Schoolhouse Pendant Serves as Anchor in Kitchen Remodel
Gut remodel. The very words conjure up images of chaos, exposed studs, dangling electrical boxes, and lots of dust on bare floors. And when the target is the kitchen, take-out containers are definitely in the mix.
Along with the headaches, a gut remodel also presents an opportunity to create a new space, save good bones, and right the wrongs from previous remodels.
For Maura in West Philadelphia, Pennsylvania, the gut remodel of her kitchen offered the chance to open up a dark space and create a bright, inviting area that pays homage to the character of the late 1800s-era building where her condo is located. Maura chronicled the Great Kitchen Renovation of 2014 for her blog The Projectory.
“There is still a lot of original detailing throughout the condo, so we wanted to make sure our update fit in with the character of the rest of our space,” Maura says. She and her fiancé, Nikki, chose the Primary Schoolhouse Stem Mount Pendant Light to bring much-needed light into the kitchen and to serve as a focal point in the new design. One of the most popular fixtures in our collection of Schoolhouse Lighting, the Primary Stem Mount channels these historic schoolhouse pendants with its iconic hand-blown glass globe and custom painted bands of color.
Maura customized their ceiling pendant with a small globe, a Galvanized 12″ stem with matching Galvanized canopy and fitter, and a single opaque painted band of Jadite. This Jadite color became the inspiration for other elements in the kitchen.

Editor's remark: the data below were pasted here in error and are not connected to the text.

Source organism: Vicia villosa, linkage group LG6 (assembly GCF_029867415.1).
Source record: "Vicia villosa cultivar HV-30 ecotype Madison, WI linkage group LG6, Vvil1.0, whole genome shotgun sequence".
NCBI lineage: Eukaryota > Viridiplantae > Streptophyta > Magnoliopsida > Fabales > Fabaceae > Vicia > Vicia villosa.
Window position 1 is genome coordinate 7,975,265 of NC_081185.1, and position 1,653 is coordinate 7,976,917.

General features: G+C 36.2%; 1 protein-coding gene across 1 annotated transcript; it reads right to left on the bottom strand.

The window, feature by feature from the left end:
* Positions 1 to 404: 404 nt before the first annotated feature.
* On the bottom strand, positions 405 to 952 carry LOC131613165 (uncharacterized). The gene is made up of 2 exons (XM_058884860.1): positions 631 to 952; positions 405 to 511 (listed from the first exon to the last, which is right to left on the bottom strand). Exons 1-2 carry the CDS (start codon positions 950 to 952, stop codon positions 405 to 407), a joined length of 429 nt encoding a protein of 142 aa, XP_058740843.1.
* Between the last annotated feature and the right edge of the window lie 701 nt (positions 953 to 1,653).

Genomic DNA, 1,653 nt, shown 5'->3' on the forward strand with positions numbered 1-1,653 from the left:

“At first, I was dazzled by the array of custom finish options, but I kept coming back to the model featured on the website. I just loved it so much,” Maura explains. “So that’s what we ordered and we used the Jadite as the base for our wall color, going with a lighter shade of the same color.”
The previous kitchen design had dropped ceilings, dark walls, and no overhead lighting. The couple wanted to open up the space without knocking down walls so they picked these lighter colors and opted to go without overhead cabinets on the north wall where the light is located.
“Taking out the wall cabinets really allowed the light to be the focus on that side of the room and it adds so much,” Maura notes. “At night, it’s exactly the right amount of light when you pad down the long hall to the kitchen to get a glass of water.” American made from quality, commercial-grade materials, this classic schoolhouse pendant will be shining in Maura’s kitchen for years to come.
“The light definitely fit our aesthetic,” she says. “It manages to feel very current and fresh with a very classic and retro shape. It’s perfect!”
Photos courtesy of The Projectory